Heritage, Volume 4, Number 2, Fall 1986 Page: 43
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marked that "Houston is, of course, almost
exclusively populated by people,
like Mr. Houston, Jesse Jones, who were
not born in Houston. The day I arrived I
had a splendid lunch with a group of leading
citizens; not one was Houston born."
That statement is as accurate today as
Hardly a traveler to Houston in the last
generation has failed to be impressed by
Houston's everchanging skyline and the
dynamism of the city. For example, British
traveler Ernest Young in 1947 reported
that "There is nothing in Houston which
any tourist would deliberately go there to
see, but there are few places which show
the courage, imagination and industry
with which America faces big problems."
Five years later a duo of English visitors,
in a book entitled The U.S. and US, described
Houston as "a fabulous city of skyscrapers,
magnificent stores..., fine
hotels .. . and air-conditioning everywhere."
Perhaps the best example of this
view of buildings and bustle was a Holiday
Magazine book entitled American Panorama,
published in 1960. Driving in from
stately old San Antonio, the author
gasped "What a leap in time!" "Houston,"
he commented, "is so very raw and
recent, and in such a hurry, that while
most of it has outrun its own past, much
of it has not yet caught up with its own
future." And then the author gave examples
of the infrastructure not keeping
up with the growth. Continued the urban
explorer: "Not, I hasten to say, that Houston
is not an enormously exciting town
with its own bizarre beauty. I remember
vividly its brief streets of skyscrapers . . .
ending as abruptly as if cut off by an ax.
They gave me the sensation that this is a
rapidly built and still unfinished city, and
therefore a city gambling with time ....
Houston is the natural dynamo and
powerhouse of Texas. One arrives here,
and is immediately overcome with a sense
of drive and competition that one gets
nowhere else in the state. People move
faster. You get a feeling that everybody is
at least vicariously involved in the breakneck
speed of the city's success, getting a
kick by proxy out of the pervasive atmosphere
of a gold-rush gamble."
Yet the uncontrolled growth of the
mid-twentieth century left some old social
problems unsolved and created still
DALLAS BOOK & PAPER SHOW
November 1 & 2, 1986
Sat. 9 a.m. - 5 p.m. Sun. 9 a.m. - 4 p.m.
Dallas Marriott-Market Center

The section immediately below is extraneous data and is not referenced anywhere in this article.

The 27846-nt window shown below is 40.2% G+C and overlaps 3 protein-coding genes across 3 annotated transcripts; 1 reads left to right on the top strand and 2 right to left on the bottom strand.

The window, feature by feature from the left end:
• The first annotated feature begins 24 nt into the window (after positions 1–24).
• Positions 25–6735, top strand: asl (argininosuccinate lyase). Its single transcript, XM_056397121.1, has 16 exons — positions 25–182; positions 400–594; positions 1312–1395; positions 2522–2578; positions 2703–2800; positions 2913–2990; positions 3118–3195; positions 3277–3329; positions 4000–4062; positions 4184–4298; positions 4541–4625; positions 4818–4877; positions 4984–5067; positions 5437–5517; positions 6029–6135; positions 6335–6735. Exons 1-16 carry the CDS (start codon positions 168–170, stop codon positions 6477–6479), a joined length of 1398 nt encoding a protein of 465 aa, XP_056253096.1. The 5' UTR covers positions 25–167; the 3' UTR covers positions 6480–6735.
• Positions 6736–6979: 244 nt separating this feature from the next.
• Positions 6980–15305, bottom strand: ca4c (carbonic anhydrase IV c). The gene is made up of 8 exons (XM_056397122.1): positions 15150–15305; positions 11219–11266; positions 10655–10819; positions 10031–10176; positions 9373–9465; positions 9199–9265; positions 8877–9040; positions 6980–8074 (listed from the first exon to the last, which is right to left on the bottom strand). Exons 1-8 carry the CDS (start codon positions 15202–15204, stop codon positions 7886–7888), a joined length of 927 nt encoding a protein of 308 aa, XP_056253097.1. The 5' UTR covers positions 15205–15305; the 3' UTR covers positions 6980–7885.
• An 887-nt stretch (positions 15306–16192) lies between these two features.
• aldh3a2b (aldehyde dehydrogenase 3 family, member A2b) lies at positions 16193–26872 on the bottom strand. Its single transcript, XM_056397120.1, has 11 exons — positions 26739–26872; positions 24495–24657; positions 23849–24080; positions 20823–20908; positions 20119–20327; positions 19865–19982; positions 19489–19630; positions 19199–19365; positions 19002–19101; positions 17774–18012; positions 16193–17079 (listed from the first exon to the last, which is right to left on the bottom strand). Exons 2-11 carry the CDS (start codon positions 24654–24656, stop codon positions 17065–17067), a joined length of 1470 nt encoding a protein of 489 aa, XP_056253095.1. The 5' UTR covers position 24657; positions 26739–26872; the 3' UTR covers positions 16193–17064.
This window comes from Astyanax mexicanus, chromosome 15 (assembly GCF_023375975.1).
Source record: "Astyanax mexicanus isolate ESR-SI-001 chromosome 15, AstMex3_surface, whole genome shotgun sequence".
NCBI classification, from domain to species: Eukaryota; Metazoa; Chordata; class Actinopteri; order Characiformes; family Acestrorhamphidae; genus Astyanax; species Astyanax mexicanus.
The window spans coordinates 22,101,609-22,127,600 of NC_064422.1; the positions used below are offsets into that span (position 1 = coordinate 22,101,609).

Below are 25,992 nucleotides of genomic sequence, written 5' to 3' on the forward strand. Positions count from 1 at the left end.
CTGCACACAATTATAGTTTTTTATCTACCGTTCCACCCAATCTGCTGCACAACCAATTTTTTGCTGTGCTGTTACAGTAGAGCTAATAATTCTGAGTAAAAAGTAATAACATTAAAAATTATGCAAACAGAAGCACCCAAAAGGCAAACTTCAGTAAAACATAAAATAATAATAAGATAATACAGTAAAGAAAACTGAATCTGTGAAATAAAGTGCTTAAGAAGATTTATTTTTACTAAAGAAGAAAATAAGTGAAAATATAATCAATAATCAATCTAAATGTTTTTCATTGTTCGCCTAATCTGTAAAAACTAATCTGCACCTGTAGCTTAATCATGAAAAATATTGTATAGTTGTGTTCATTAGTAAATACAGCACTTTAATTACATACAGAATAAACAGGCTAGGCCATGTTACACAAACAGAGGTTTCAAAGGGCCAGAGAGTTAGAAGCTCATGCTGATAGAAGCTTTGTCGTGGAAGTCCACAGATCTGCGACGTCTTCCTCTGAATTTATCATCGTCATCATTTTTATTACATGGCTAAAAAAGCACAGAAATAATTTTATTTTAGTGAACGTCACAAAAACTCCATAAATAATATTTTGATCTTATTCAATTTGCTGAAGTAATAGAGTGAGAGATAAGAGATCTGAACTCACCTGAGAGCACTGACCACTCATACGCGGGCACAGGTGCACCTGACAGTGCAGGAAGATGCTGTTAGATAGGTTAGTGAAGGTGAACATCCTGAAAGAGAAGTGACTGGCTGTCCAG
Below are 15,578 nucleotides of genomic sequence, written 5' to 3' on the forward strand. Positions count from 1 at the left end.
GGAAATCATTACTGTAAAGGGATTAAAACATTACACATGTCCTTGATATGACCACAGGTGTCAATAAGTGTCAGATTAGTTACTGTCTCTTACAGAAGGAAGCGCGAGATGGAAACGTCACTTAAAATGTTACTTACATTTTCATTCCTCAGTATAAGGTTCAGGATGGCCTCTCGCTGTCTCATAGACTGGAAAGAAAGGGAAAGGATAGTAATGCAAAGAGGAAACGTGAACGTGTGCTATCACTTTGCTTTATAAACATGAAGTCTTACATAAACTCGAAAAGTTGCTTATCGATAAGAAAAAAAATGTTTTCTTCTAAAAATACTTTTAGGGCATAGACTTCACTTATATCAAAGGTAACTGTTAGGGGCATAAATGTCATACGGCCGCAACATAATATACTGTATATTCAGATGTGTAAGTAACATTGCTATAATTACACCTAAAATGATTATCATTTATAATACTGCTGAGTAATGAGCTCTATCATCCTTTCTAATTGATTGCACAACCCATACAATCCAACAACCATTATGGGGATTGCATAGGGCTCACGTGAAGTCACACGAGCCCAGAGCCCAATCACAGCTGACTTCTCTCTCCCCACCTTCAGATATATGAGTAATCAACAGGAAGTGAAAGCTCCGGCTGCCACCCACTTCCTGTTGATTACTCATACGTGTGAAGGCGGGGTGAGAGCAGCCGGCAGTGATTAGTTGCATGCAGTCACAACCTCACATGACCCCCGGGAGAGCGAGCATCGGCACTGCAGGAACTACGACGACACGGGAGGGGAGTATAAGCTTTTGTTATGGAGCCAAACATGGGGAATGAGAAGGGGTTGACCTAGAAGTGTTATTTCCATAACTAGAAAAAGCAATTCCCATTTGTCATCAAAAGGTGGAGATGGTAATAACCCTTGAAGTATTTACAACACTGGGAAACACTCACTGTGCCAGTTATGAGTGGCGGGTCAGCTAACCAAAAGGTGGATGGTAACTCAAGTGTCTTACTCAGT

2101 Stemmons Freeway
Admission $2.50-Good for both days.
* 140 TABLES *
BOOKS: Texana, Americana, literature, military, sporting,
illustrated, childrens, fine press, general subjects, rare, used,
PAPER: Postcards, maps, prints, autographs, stamps, historical
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PHOTOGRAPHIC: 19th and 20th century images.
others. Slavery had long been ended, but
segregation continued to define relations
between Whites and Blacks. Time carried
a story in 1953 about an elderly Black
woman suffering from cancer who was actually
denied admission to Houston's
famous cancer clinic (described just a
year later as "The most modem, most
ingeniously designed hospital in the
U.S ...."), and Time stories in 1960
portrayed persistent and rabid opposition
to integration. Violence was also a muchcommented
upon aspect of Houston in
1958 as in 1838, with Time labeling the
city "Murdertown, U.S.A." The social
dislocation and unease resulting from
rapid population growth contributed to
an epidemic of anti-Communism in the
1950s with Time depicting a "Cotton
Curtain" shutting Houston off from new
ideas and Harper's describing a city filled
with ill-informed "superpatriots." Thankfully
the Houston of 1986 has far better
race relations, it no longer is the murder
capital of the nation, and the increasing
cosmopolitanization of the city has progressed
to the point that daily delivery of
the once hated and feared New York Times
is common, and the city now even boasts
about Russian restaurants! Intolerance
has certainly not ended, it's now sometimes
directed at the mushrooming Oriental
population, but at least many
citizens today feel ashamed of it. One
hopes that as the city grows larger, smallmindedness
Here’s what’s next.
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Texas Historical Foundation. Heritage, Volume 4, Number 2, Fall 1986, periodical, 1986; Austin, Texas. (texashistory.unt.edu/ark:/67531/metapth45442/m1/43/?rotate=90: accessed November 17, 2017), University of North Texas Libraries, The Portal to Texas History, texashistory.unt.edu; crediting Texas Historical Foundation.